DeFUNIAK SPRINGS — As the number of deaths from COVID-19 has increased at the Chautauqua Rehabilitation and Nursing Center, a spokeswoman for the facility’s operator is insisting that the facility is taking aggressive steps against any spread of the serious respiratory illness.
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Chatauqua recorded its ninth death from COVID-19 as of late Tuesday morning, according to state and local health officials. The latest death is a 73-year-old male, according to state data. The death of an 81-year-old man at Chautauqua was reported Sunday
Ann Wilder, communications manager for Signature HealthCARE, the Kentucky-based healthcare company that operates Chautauqua, used a Friday email — sent in response to Thursday questions from the Daily News to note the COVID-19 recoveries at Chautauqua.
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“While we deeply mourn the losses we have had, we greatly celebrate the successes from this protocol and our eight resident recoveries and eight staff recoveries,” Wilder wrote.
“Our approach has been reviewed and our staff applauded by involved government agencies,” Wilder continued.
As of Sunday — the latest state data available early Tuesday afternoon — there were 27 positive COVID-19 residents at Chautauqua, and 30 staff members had also tested positive for the disease.
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In other comments in the email, Wilder reiterated an explanation, offered a couple of weeks ago to the Daily News as deaths began occurring at Chautauqua, of how the facility is addressing the COVID-19 situation.
Actions at Chautauqua include — “and will continue to include,” Wilder wrote last week — facility-wide testing of residents and staff, daily screening of residents for symptoms of the virus, restricting visitation and having family members use social media and cards and letters to communicate with loved ones.
In addition, Wilder said, Signature HealthCARE is “in close contact with our medical director, as well as our infectious disease nurse and physician, who are providing us guidance.”
Also according to Wilder, Chautauqua has had state Agency for Health Care Administration infection control surveys, neither of which found any deficiencies. Additionally, she noted, Chautauqua had a Department of Veterans Affairs Infectious Control Task Force stay at Chautauqua for a week. The task force, Wilder said, “confirmed our current practices and protocols met all guidelines and standards.”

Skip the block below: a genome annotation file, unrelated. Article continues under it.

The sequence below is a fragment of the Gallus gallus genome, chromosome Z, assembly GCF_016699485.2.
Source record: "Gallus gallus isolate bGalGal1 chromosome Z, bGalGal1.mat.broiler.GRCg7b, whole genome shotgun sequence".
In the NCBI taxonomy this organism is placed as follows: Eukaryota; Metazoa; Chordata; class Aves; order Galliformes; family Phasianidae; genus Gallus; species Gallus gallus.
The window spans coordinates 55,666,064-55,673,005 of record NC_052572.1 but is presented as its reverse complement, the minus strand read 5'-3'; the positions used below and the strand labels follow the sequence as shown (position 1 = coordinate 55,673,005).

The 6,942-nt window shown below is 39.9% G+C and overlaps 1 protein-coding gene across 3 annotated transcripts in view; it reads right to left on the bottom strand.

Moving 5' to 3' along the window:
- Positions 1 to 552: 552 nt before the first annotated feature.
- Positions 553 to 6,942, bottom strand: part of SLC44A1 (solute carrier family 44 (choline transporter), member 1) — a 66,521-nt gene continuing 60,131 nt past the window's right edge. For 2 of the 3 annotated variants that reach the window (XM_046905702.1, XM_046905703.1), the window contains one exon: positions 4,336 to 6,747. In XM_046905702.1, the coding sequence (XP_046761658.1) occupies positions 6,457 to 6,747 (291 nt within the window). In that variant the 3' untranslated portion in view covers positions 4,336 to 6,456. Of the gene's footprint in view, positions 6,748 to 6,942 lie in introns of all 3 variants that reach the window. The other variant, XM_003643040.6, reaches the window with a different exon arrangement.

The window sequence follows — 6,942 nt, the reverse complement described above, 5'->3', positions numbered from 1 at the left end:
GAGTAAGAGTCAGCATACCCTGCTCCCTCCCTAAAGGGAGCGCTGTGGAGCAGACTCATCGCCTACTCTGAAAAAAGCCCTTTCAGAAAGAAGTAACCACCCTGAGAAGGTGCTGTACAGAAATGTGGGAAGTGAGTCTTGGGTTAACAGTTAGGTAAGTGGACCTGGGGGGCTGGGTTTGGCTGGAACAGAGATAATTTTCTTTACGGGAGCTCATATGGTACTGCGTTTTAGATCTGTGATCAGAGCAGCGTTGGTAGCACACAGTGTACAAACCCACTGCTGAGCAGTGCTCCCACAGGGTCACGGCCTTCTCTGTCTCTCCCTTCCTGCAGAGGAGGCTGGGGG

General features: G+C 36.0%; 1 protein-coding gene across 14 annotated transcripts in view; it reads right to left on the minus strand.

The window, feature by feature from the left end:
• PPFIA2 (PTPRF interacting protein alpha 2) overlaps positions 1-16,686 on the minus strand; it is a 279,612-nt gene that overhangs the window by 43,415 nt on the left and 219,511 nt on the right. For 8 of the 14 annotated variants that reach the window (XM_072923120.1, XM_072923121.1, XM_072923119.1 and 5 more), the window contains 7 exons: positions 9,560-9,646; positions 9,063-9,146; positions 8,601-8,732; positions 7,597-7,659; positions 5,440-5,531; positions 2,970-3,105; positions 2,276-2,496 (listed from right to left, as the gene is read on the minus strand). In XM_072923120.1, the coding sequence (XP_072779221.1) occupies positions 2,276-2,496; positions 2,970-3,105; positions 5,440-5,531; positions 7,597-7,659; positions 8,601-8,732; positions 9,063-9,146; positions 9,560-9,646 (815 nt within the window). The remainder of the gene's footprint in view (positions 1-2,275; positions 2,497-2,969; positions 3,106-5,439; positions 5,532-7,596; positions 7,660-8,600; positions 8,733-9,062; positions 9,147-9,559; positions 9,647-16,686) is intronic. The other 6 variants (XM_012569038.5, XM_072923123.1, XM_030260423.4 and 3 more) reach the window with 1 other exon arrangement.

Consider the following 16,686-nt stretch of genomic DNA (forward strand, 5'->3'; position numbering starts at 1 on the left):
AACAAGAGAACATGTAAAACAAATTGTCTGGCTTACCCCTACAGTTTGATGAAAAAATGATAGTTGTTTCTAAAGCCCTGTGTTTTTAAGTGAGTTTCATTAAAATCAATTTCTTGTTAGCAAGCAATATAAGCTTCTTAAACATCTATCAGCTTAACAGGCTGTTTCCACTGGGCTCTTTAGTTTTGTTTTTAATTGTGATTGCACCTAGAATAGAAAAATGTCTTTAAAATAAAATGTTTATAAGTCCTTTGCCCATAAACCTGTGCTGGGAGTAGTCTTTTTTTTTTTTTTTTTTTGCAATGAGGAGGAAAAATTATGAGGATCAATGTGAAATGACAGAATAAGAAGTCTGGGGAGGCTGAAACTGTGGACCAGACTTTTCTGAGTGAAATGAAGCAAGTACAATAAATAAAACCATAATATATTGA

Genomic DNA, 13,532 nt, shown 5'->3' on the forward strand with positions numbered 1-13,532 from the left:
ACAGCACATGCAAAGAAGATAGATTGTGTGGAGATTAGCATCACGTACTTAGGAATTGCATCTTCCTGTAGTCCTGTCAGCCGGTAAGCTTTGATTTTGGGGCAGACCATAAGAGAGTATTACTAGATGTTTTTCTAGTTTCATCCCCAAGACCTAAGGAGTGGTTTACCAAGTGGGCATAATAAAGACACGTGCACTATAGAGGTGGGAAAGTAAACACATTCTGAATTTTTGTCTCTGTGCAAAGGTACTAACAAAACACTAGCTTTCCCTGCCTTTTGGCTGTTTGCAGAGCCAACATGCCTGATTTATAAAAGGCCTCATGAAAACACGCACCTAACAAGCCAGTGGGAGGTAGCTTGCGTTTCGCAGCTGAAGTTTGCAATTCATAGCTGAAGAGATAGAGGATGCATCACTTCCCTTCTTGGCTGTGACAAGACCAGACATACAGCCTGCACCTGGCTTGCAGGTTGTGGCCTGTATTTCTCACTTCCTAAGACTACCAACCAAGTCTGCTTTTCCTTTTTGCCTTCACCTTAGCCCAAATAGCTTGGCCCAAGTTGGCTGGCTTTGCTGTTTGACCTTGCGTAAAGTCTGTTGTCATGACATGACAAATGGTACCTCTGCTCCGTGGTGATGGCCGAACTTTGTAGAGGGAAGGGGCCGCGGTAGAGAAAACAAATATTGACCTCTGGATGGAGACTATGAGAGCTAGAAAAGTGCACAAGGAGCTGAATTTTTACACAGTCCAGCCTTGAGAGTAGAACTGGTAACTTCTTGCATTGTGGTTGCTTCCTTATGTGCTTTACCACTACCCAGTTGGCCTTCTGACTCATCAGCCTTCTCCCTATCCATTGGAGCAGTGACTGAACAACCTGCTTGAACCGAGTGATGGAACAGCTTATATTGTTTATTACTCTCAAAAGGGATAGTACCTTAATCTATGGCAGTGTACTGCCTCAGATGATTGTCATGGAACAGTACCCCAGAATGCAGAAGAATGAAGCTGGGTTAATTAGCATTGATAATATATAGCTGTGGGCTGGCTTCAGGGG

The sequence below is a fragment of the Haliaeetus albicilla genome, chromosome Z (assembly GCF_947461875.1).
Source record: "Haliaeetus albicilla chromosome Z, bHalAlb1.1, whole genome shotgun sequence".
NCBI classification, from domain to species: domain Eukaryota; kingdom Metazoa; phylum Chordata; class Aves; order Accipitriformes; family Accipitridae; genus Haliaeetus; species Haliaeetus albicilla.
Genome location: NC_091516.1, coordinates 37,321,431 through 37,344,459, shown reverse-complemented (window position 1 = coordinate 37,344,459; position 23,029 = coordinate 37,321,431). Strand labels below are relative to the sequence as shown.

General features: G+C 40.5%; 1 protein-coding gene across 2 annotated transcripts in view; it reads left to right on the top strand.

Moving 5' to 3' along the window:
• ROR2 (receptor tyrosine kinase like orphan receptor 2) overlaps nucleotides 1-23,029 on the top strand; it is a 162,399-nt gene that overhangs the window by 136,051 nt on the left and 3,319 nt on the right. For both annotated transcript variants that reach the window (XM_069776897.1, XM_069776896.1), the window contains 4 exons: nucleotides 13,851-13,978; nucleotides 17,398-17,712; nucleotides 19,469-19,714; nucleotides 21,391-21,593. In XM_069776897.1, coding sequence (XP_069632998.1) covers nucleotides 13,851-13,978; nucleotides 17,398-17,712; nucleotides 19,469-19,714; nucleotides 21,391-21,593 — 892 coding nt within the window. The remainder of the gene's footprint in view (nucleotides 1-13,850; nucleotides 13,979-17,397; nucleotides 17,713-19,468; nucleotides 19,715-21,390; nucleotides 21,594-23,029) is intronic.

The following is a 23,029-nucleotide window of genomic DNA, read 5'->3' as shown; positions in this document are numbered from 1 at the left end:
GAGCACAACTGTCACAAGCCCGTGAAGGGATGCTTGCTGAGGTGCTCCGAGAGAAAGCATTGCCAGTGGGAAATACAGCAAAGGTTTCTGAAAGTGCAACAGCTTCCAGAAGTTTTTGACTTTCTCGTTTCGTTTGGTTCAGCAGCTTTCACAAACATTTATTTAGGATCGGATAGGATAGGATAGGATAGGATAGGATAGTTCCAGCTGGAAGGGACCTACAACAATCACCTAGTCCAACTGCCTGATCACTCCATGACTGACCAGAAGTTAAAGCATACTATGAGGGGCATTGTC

Wilder also said staffing has not been an issue at Chautauqua in connection with the spread of COVID-19 in the facility.
“Currently, no staff has left for fear of the virus,” Wilder wrote. “In fact, some of the staff that initially tested positive, returned to their calling after two negative tests ... to fight the very virus that fought them.”
In other COVID-19-related developments in Walton County, Holly Holt, administrator of the Florida Department of Health in Walton County, told county commissioners at their Tuesday meeting that out of the nearly 1,200 free COVID-19 tests administered at three drive-through testing sites around the county in recent days, just six people tested positive for the disease.
“That gives us a really good idea of what is going on in our community, as of last week,” Holt said. But, she added, “We know things can change day by day by day.”
Still, Commissioner Tony Anderson was taken aback by the low number of positive tests.
“I’m shocked,” he said. “I expected a hundred or better.”
Current plans for testing in Walton County include another visit to Santa Rosa Beach, the first drive-through test site in South Walton, sometime within the next four to five weeks, Holt said.
Reasons for returning to that part of the county include the recent reopening of short-term rental accommodations and the partial reopening of some businesses, along with the increased tourist presence at and near the beaches, Holt explained.
“Just because of the tourism and other things that are going on, people are coming in,” Holt told commissioners.
Holt went on to caution commissioners with regard to any ongoing optimism about the results of the drive-through testing.
“With so many things opening up, it’s going to be interesting to see what’s going to happen in about a month,” she said.